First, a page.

Stanford engineers developed an implantable device to stimulate nerves in mice. It's a internal remote-controlled LED chip that can make a mouse walk in circles, by using light to activate motor neurons in the animal’s brain, or peripheral nerves throughout its body. The technology is powered wirelessly using the mouse's own body to transfer energy.
The device has been described as a game-changer for neuroscientists working in the field of optogenetics, which uses light to control the activity of neurons. According to experts, the work - recently published on Nature Methods - opens the door to a range of new experiments to better understand and treat mental health disorders, movement disorders and diseases of the internal organs.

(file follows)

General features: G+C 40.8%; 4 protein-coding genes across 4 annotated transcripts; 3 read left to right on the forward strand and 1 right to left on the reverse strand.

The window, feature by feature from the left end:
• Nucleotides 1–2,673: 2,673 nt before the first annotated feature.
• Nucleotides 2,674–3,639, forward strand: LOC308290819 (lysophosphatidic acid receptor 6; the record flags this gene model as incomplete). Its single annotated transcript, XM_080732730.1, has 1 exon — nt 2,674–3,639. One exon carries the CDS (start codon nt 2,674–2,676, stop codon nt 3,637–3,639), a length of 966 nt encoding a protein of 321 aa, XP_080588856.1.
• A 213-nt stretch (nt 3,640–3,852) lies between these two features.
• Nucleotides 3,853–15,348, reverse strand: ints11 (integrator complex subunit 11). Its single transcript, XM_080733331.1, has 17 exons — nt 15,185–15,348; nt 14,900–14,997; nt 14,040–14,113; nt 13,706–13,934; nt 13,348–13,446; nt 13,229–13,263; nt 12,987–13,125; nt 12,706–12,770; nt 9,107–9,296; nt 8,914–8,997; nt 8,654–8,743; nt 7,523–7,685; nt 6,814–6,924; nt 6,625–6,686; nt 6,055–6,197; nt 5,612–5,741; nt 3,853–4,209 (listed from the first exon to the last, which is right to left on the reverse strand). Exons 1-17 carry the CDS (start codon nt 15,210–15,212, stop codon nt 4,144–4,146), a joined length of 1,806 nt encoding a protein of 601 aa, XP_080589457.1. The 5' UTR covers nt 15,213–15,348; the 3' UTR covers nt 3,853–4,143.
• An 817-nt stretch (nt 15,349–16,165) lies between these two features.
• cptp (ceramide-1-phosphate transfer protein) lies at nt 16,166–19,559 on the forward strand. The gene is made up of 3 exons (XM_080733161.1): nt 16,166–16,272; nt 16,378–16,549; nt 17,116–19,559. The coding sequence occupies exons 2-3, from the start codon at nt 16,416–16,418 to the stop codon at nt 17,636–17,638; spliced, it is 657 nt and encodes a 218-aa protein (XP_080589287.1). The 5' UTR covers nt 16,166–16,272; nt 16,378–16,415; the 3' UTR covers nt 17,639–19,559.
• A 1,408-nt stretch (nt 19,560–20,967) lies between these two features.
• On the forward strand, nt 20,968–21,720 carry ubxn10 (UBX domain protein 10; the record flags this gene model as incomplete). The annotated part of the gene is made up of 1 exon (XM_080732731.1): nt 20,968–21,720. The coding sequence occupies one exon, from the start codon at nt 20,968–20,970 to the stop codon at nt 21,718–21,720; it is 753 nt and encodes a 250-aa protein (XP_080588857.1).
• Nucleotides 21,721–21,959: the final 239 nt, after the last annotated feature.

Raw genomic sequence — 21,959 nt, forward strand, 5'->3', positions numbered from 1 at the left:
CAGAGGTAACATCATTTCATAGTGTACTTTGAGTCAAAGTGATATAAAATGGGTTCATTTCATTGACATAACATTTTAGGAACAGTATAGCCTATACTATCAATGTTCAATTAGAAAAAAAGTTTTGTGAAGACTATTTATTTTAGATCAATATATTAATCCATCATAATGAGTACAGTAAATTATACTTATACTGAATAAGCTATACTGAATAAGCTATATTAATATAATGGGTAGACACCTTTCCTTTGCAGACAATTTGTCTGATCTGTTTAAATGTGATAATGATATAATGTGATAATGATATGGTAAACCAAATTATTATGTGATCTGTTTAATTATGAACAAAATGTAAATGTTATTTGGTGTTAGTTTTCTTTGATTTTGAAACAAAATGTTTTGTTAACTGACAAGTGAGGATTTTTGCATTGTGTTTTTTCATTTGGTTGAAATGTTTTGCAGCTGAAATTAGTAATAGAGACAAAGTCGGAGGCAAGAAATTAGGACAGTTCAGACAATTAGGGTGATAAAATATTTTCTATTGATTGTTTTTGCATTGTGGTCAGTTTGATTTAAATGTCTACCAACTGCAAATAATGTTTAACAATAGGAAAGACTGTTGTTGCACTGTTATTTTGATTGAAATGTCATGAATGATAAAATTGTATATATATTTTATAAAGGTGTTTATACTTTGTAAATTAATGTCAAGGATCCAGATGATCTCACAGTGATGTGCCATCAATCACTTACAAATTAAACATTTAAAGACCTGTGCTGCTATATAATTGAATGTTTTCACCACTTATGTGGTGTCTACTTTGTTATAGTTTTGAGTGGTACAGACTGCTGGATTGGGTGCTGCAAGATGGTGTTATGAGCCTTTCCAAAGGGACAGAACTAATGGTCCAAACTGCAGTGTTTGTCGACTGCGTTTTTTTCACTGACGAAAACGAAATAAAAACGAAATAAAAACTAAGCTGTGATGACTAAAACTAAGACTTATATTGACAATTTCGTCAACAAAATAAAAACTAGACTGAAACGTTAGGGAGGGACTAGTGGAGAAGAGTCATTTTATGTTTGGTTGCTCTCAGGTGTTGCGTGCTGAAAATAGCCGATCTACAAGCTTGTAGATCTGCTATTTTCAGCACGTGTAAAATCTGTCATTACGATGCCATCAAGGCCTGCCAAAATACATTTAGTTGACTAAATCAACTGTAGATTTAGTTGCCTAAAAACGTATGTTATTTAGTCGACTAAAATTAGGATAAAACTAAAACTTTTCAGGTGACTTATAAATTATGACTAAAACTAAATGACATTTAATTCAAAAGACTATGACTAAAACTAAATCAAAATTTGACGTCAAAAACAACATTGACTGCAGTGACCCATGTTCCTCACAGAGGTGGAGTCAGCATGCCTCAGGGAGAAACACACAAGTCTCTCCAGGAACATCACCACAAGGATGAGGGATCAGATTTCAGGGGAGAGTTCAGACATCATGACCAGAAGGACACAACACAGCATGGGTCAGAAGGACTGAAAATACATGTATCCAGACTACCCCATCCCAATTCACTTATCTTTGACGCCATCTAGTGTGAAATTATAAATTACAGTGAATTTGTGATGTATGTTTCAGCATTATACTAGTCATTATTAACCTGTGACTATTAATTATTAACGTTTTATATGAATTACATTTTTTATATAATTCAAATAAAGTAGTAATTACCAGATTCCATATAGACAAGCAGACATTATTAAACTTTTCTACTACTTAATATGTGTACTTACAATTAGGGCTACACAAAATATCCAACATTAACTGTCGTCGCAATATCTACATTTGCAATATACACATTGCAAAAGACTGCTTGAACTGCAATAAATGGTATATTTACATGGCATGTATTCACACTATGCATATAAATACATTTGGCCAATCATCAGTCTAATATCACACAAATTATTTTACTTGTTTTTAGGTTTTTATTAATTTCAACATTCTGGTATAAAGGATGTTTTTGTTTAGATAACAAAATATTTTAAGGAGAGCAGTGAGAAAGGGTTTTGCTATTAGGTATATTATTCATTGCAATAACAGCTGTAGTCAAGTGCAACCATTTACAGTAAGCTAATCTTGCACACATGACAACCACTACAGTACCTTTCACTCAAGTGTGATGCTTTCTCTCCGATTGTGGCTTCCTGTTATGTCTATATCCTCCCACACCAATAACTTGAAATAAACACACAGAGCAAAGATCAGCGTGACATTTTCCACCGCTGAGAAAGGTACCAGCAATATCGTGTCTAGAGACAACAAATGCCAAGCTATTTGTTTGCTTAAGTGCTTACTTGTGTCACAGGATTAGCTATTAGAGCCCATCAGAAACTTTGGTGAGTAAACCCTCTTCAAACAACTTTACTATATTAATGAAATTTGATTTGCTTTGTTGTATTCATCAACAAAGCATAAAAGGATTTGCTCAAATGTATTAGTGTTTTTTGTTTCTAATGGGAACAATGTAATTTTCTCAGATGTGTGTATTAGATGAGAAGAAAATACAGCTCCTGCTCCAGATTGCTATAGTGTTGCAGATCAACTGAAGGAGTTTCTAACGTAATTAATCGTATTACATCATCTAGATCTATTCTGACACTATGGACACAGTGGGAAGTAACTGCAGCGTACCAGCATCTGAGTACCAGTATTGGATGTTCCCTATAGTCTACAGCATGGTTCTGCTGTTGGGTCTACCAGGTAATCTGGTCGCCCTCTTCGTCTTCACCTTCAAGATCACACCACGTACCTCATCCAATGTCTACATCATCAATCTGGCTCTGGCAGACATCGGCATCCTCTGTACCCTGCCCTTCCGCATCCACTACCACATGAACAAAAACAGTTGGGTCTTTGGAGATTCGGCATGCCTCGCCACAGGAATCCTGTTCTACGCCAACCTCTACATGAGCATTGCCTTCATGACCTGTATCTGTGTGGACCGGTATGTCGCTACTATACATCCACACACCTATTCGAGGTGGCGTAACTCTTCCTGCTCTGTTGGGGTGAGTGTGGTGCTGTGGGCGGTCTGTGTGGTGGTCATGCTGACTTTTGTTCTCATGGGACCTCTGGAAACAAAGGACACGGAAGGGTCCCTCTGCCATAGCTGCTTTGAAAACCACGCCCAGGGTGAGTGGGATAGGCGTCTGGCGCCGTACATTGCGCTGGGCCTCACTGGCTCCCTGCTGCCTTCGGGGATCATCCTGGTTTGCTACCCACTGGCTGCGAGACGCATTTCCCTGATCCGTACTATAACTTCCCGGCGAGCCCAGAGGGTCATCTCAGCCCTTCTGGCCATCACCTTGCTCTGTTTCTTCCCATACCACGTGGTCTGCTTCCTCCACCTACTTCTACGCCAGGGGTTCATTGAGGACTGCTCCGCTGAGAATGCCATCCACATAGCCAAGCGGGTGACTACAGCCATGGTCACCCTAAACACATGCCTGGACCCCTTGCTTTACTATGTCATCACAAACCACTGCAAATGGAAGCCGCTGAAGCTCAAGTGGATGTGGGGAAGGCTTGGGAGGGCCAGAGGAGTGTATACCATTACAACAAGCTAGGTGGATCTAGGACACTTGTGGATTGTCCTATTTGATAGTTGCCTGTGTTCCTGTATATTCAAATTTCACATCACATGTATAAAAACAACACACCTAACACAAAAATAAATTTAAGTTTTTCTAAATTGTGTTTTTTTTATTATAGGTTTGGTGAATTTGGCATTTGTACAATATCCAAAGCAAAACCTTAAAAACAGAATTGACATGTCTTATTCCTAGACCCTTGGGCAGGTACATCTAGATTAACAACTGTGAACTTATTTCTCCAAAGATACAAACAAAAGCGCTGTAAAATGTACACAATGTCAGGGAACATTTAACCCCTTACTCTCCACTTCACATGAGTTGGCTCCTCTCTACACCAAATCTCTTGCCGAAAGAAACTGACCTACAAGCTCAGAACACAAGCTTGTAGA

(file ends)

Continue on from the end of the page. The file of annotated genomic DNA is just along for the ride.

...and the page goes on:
Small, implantable and wireless, it allows researchers to observe more natural mouse behavior, involving mice in enclosed spaces or interacting freely with other animals. Until now, researchers have relied on external devices to deliver light to a mouse’s brain and stimulate neurons.
In the image above, a mouse is standing on a chamber that stores and amplifies radio frequency energy at the exact wavelength that resonates in a mouse. The mouse becomes its own power conduit, channeling the energy from the chamber into its body, where it’s collected by a 2mm coil inside the chip.
This technology only works on special mice that have been bred or genetically altered to express tiny, light-activated proteins, called opsins, in their brains. Don't worry, scientists cannot (yet) use optogenetics to control human brain.